BACKGROUND AND AIMS
The elderly represent a growing demographic of patients with IBD. No study has previously described variations in care or medication prescriptions in senior patients with IBD. We compared prescription rates among elderly patients with IBD in four countries using health administrative data.
Databases from the United States (US), United Kingdom (UK), Denmark and Canada were queried. Variation in prescription rates between countries was assessed in patients ≥65y with prevalent IBD who had ≥1 prescription for an IBD-related medication in a given quarter between 2004 and 2009. Patients were identified using previously-reported, validated algorithms. Country-specific rates were compared in each quarter using Fisher's exact test.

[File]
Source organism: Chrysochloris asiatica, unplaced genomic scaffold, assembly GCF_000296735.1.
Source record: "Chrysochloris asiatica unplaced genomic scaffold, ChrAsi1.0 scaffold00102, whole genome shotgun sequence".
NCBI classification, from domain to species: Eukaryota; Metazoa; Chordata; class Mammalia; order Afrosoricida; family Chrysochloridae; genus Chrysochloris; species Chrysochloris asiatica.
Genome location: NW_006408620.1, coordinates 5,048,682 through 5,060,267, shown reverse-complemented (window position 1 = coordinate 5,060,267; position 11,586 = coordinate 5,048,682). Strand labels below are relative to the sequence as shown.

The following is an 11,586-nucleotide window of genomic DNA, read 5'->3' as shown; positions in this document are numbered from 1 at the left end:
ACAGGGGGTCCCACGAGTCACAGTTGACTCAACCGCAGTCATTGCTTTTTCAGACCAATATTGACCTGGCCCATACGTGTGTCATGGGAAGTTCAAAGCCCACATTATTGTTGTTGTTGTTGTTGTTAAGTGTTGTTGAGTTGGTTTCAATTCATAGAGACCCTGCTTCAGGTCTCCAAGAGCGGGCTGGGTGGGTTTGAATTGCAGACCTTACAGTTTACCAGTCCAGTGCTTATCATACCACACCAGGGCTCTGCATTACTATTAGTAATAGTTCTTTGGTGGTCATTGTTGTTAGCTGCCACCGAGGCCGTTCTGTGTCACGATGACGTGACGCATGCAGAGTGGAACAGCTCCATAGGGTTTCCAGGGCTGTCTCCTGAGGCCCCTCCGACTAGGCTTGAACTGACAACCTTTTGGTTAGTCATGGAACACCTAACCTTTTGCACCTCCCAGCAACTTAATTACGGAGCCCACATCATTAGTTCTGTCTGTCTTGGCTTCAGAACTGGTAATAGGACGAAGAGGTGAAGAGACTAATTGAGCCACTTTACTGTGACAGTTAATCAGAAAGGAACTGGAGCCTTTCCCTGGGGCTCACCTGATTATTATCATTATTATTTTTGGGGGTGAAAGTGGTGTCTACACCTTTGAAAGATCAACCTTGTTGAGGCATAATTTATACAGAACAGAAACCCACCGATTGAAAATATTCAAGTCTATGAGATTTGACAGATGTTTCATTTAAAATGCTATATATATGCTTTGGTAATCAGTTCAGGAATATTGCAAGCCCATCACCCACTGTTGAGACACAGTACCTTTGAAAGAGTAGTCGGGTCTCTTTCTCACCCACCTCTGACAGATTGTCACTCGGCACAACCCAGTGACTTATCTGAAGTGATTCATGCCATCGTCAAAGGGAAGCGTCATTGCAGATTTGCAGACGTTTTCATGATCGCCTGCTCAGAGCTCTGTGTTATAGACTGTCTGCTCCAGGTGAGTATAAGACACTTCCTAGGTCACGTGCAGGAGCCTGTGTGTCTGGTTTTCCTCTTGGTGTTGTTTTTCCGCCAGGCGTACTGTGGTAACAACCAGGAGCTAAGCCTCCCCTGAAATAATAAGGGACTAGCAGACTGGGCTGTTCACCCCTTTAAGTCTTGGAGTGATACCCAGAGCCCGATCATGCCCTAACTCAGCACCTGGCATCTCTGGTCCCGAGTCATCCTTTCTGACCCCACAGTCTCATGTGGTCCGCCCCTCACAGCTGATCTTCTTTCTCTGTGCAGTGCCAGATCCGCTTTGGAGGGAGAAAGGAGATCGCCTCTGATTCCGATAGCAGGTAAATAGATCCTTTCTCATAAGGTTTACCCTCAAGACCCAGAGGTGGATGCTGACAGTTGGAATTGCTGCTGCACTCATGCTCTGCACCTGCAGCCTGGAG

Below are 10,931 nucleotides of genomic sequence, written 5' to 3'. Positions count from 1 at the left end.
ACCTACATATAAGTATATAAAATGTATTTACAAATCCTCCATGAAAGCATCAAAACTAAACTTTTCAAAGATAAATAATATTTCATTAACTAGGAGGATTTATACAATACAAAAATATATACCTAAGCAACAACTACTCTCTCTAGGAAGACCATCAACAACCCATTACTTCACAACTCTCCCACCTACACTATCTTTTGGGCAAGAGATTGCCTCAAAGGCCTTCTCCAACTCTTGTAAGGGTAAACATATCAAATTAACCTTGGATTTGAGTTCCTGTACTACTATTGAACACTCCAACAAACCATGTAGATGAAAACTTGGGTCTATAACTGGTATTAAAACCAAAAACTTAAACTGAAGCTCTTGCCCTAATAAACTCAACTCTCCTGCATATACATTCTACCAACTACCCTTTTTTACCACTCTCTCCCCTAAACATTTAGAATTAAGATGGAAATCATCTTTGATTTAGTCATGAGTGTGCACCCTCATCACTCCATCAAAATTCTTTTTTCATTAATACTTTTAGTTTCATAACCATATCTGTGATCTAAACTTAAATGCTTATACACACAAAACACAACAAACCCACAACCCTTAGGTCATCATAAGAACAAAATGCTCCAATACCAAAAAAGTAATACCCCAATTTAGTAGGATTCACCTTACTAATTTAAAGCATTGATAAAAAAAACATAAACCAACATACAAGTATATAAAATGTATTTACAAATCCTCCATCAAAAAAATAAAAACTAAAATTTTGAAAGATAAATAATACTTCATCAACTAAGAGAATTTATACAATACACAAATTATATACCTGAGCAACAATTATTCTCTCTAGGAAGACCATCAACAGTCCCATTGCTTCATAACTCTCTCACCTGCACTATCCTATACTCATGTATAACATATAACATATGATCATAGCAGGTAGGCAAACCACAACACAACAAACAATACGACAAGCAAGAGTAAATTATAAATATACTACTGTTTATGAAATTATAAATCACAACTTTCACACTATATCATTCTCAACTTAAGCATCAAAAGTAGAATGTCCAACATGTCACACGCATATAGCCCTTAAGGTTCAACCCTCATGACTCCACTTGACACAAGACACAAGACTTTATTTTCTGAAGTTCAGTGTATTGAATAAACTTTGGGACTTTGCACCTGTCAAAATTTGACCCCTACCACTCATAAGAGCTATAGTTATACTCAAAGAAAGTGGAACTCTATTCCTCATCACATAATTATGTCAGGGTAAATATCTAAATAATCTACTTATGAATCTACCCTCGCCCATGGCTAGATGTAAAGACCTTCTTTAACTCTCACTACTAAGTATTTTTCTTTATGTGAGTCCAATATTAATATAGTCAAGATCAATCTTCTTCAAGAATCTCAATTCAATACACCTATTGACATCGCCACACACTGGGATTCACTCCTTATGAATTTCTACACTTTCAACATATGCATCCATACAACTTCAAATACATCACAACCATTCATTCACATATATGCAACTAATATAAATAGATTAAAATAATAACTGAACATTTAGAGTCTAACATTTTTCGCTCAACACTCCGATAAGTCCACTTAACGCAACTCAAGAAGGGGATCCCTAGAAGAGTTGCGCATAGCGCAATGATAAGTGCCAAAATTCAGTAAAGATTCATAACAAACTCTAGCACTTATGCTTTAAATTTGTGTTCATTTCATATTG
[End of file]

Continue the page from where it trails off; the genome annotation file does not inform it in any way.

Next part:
In patients with Crohn's disease, Canada and US had higher prescription rates for oral 5-ASA (P<0.0001 in all quarters) and infliximab (P<0.05 in 22/24 quarters), while the US had higher rates of thiopurine usage (P<0.05 in 23/24 quarters). Canada had greater rates of methotrexate prescriptions (P<0.05 in 21/24 quarters analyzed). In patients with ulcerative colitis (UC), rates of oral steroid usage was lowest in the US (P<0.05 in 22/24 quarters) and oral 5-ASA use was highest in the US and Canada (P<0.0001 in all quarters). Canada and Denmark used more rectal therapy than the US. Infliximab usage in UC was significantly higher in the US and Canada after 2006.
Significant variation in medication prescription rates exists among countries. Future research should assess whether these differences were associated with disparities in outcomes and health care costs.